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Monday, July 18, 2016

Pleasant Valley Sunday*: What constitutes an entry-level position to the American Library Association?

Wow. Just Wow.

I'm spending my Monday morning catching up on email, and applying for jobs (yes, still in the library field). I checked my usual places--I Need a Library Job, state library associations near me (and not near me), and the old stalwart, the American Library Association.  I've had my beefs with them in the past, mostly about the exhorbitant cost of membership and attending conferences--not to mention the folly that is their "Emerging Leaders" program--but nothing prepared me for this morning.

I was on their JobList page, searching possibilities near me (I'm in SE Pennsylvania, near Philadelphia).  I've been applying for jobs that required experience for the most part because most ads want it in some form--"professional", "library", sometimes "customer service", or my personal favorite, "progressive responsibility", whatever the hell that means. For some reason I decided to take a different path.  Since I'm relatively new to the field, I searched using the terms "entry level" and "academic library", letting the chips fall where they may in terms of location.

I was amazed to discover that there was one opening in the entire ALA world, a social sciences/education librarian post at the University of Oregon. An outstanding institution of higher learning, in a wonderful area of the United States, but a little too far to move the family on short notice.

Undaunted, I changed the search to "Public Library" and "entry level".


"Government Library" and "entry level"


"School Library" and "entry level"


"Library Cooperative/System" and "Entry Level"


"Museums" and "Entry Level"


"Special Library/Corporate" and "Entry Level"


Are you getting the picture yet?

Are you getting the picture, ALA?

What does "Entry Level" mean in the ALA? Anything at all? When more and more job postings ask for professional experience, meaning they won't count paraprofessional or volunteer work towards that number of years, where does one ACQUIRE "professional" experience?  Does a candidate have to rely on an HR person or library director slipping up and giving the professional title to someone not yet qualified? Why doesn't the ALA make such specifications?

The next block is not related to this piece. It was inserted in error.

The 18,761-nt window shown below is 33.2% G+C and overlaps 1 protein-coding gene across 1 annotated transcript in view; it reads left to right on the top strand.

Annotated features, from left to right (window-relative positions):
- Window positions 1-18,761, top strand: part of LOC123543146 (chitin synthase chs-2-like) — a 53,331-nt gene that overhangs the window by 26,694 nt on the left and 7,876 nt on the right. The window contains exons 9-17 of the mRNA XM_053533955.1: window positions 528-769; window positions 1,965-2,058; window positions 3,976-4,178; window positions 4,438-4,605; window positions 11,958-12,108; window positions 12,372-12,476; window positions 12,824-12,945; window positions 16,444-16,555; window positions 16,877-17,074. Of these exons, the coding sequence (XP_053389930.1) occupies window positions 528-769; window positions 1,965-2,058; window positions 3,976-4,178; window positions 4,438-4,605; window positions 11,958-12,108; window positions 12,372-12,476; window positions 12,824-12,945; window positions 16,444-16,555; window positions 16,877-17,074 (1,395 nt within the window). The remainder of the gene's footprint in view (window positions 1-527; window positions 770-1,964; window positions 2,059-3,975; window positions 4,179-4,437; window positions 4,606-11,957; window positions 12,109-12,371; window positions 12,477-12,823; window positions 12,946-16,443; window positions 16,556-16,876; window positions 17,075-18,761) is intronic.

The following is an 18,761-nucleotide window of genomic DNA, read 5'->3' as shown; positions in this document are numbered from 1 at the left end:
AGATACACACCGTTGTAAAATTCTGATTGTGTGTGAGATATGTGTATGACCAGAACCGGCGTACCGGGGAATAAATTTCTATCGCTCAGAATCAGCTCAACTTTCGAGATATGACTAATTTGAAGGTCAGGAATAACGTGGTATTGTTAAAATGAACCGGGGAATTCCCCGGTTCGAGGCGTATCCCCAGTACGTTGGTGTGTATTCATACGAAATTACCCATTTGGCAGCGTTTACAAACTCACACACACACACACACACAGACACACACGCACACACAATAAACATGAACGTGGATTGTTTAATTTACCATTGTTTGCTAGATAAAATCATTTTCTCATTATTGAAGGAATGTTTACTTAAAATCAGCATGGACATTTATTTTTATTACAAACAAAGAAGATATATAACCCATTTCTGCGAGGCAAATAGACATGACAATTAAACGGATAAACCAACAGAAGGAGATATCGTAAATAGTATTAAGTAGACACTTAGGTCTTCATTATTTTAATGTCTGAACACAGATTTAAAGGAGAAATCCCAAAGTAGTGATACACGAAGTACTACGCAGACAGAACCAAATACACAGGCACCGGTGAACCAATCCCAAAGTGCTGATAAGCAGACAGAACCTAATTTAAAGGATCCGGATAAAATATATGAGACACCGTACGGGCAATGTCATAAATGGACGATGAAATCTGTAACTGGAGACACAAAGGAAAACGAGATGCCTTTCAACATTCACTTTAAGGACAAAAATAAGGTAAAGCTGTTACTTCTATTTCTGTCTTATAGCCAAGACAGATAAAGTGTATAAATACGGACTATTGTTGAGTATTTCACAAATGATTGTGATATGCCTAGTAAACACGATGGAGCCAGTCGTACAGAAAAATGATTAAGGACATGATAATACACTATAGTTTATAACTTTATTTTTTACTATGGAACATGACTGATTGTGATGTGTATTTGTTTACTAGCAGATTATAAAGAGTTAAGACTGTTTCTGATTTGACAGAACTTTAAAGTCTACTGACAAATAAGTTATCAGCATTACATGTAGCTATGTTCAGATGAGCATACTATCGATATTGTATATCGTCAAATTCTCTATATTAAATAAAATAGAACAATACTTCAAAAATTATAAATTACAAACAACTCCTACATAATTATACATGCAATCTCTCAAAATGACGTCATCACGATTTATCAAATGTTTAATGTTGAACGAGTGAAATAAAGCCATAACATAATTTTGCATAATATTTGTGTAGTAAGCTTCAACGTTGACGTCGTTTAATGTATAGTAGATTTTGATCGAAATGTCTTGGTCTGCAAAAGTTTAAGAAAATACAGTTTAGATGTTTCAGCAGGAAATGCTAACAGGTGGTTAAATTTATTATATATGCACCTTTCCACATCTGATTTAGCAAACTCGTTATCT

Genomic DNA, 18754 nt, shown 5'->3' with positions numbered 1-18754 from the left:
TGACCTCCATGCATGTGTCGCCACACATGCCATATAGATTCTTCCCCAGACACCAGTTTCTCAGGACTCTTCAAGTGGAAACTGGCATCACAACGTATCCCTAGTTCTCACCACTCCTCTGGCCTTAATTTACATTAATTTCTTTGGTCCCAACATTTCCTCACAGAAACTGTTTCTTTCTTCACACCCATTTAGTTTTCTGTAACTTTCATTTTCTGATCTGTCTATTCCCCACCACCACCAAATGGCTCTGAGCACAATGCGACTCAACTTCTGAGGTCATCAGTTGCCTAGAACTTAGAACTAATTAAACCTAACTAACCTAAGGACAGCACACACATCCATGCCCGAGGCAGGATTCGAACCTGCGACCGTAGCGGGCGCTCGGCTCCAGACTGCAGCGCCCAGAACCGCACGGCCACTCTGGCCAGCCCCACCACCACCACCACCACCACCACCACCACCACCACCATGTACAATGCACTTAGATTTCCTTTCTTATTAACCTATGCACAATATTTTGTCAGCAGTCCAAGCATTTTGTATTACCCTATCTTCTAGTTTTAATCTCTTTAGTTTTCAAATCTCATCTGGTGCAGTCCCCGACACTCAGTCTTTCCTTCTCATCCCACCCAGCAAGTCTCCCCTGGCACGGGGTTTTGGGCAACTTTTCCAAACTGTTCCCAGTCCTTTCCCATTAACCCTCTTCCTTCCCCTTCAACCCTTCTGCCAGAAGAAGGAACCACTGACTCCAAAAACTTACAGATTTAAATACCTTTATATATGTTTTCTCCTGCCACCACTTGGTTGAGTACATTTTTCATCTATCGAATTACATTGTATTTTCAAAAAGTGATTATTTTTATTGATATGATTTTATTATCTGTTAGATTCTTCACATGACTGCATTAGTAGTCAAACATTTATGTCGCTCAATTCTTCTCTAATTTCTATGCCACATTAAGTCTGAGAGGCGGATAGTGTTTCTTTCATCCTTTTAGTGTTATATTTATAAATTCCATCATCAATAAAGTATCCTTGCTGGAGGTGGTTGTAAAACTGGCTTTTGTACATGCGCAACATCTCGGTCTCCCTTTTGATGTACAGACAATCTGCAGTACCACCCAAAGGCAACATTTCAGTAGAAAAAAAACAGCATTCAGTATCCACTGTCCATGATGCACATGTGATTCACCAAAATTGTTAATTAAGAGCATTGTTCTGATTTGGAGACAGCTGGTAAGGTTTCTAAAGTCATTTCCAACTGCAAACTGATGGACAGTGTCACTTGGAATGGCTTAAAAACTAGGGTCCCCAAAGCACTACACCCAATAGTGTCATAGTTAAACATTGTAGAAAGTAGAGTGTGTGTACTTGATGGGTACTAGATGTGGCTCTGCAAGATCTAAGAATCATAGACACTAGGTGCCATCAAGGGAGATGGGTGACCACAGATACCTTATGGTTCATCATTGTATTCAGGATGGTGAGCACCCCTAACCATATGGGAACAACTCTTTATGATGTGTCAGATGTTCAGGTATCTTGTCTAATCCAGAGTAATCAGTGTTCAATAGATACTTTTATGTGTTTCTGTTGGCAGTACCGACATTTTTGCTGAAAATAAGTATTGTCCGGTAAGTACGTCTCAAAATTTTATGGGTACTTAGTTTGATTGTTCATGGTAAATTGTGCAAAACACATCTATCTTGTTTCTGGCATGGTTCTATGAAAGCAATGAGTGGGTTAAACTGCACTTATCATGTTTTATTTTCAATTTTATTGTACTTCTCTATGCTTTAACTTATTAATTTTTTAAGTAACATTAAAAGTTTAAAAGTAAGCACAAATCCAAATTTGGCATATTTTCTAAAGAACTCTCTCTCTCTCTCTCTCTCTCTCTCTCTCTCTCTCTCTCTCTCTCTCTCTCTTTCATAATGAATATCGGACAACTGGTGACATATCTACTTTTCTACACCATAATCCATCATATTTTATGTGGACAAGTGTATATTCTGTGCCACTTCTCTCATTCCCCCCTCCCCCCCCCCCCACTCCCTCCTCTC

The term "25 years old with 30 years experience" never rang so true as it does in the rarefied world of Library and Information Science. What do you say in your defense, ALA?

*--Carole King, Gerry Goffin for The Monkees. First released as a single with Last Train to Clarksville, 1967.
Pleasant Valley Sunday
Current CV for Daniel John De Kok Sr.

Sunday, July 17, 2016

And So It Goes*


I'm interviewing at the local upscale chain grocer on Tuesday.  I hope it goes better than the one with McCaffrey's HR department.

I have no idea where they'll place me.  I have a background in cooking, cookbooks, housewares.  I'd love to be doing prepared foods, but without the culinary arts shingle, that's not likely.  Even if I'm a produce clerk, that would be preferable to sitting home doing nothing waiting for the phone to ring/email to arrive.

I can't believe the way things have gone for me in the library world  Aaron Copland was right--"People want what they know or something just like it".  For a field that's 80% female, they sure are reluctant to hire strong men (sound familiar?).  The ALA's program for encouraging "diversity", Emerging Leaders, is, in my opinion, a big flop.  80% or more of the candidates are female, most of those women are white, and most of them come from pre-selected groups who "sponsor" places in the program. It's pathetically amusing to see the ALA try to trumpet itself as a progressive, modern, even edgy (think librarians with tattoos) organization.  Marian Paroo fit the visual mold, but she was a far more complex character then people gave her credit for.

Billy Joel, Storm Front, 1989.

UPDATE: No Soap. No Groceries, Deli, or Gourmet Cheese, either.
And So It Goes